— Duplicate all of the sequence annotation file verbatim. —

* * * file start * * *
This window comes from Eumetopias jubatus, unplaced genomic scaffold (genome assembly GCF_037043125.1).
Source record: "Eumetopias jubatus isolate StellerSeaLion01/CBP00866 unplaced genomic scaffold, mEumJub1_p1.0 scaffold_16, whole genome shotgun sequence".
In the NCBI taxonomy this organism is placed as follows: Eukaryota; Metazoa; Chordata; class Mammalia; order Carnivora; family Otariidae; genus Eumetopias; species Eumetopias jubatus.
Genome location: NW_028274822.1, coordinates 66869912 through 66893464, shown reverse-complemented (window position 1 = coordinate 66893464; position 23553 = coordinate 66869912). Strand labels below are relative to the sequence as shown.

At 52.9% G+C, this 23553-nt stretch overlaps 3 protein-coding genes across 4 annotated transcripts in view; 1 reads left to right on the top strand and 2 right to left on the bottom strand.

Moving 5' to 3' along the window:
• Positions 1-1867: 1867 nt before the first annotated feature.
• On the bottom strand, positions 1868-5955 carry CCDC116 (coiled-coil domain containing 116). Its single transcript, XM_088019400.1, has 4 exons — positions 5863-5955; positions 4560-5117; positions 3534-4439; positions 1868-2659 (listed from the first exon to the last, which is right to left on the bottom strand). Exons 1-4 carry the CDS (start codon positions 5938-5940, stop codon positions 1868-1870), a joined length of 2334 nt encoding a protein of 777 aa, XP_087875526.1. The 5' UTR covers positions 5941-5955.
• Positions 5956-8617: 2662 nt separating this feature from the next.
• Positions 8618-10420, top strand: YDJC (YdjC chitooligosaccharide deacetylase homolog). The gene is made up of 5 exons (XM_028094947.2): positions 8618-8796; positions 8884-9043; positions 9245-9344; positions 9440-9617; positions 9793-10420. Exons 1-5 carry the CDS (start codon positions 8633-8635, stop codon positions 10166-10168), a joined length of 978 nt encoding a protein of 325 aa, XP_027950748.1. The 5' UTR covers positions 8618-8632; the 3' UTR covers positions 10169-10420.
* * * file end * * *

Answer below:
This window comes from Eumetopias jubatus, unplaced genomic scaffold (genome assembly GCF_037043125.1).
Source record: "Eumetopias jubatus isolate StellerSeaLion01/CBP00866 unplaced genomic scaffold, mEumJub1_p1.0 scaffold_16, whole genome shotgun sequence".
In the NCBI taxonomy this organism is placed as follows: Eukaryota; Metazoa; Chordata; class Mammalia; order Carnivora; family Otariidae; genus Eumetopias; species Eumetopias jubatus.
Genome location: NW_028274822.1, coordinates 66869912 through 66893464, shown reverse-complemented (window position 1 = coordinate 66893464; position 23553 = coordinate 66869912). Strand labels below are relative to the sequence as shown.

At 52.9% G+C, this 23553-nt stretch overlaps 3 protein-coding genes across 4 annotated transcripts in view; 1 reads left to right on the top strand and 2 right to left on the bottom strand.

Moving 5' to 3' along the window:
• Positions 1-1867: 1867 nt before the first annotated feature.
• On the bottom strand, positions 1868-5955 carry CCDC116 (coiled-coil domain containing 116). Its single transcript, XM_088019400.1, has 4 exons — positions 5863-5955; positions 4560-5117; positions 3534-4439; positions 1868-2659 (listed from the first exon to the last, which is right to left on the bottom strand). Exons 1-4 carry the CDS (start codon positions 5938-5940, stop codon positions 1868-1870), a joined length of 2334 nt encoding a protein of 777 aa, XP_087875526.1. The 5' UTR covers positions 5941-5955.
• Positions 5956-8617: 2662 nt separating this feature from the next.
• Positions 8618-10420, top strand: YDJC (YdjC chitooligosaccharide deacetylase homolog). The gene is made up of 5 exons (XM_028094947.2): positions 8618-8796; positions 8884-9043; positions 9245-9344; positions 9440-9617; positions 9793-10420. Exons 1-5 carry the CDS (start codon positions 8633-8635, stop codon positions 10166-10168), a joined length of 978 nt encoding a protein of 325 aa, XP_027950748.1. The 5' UTR covers positions 8618-8632; the 3' UTR covers positions 10169-10420.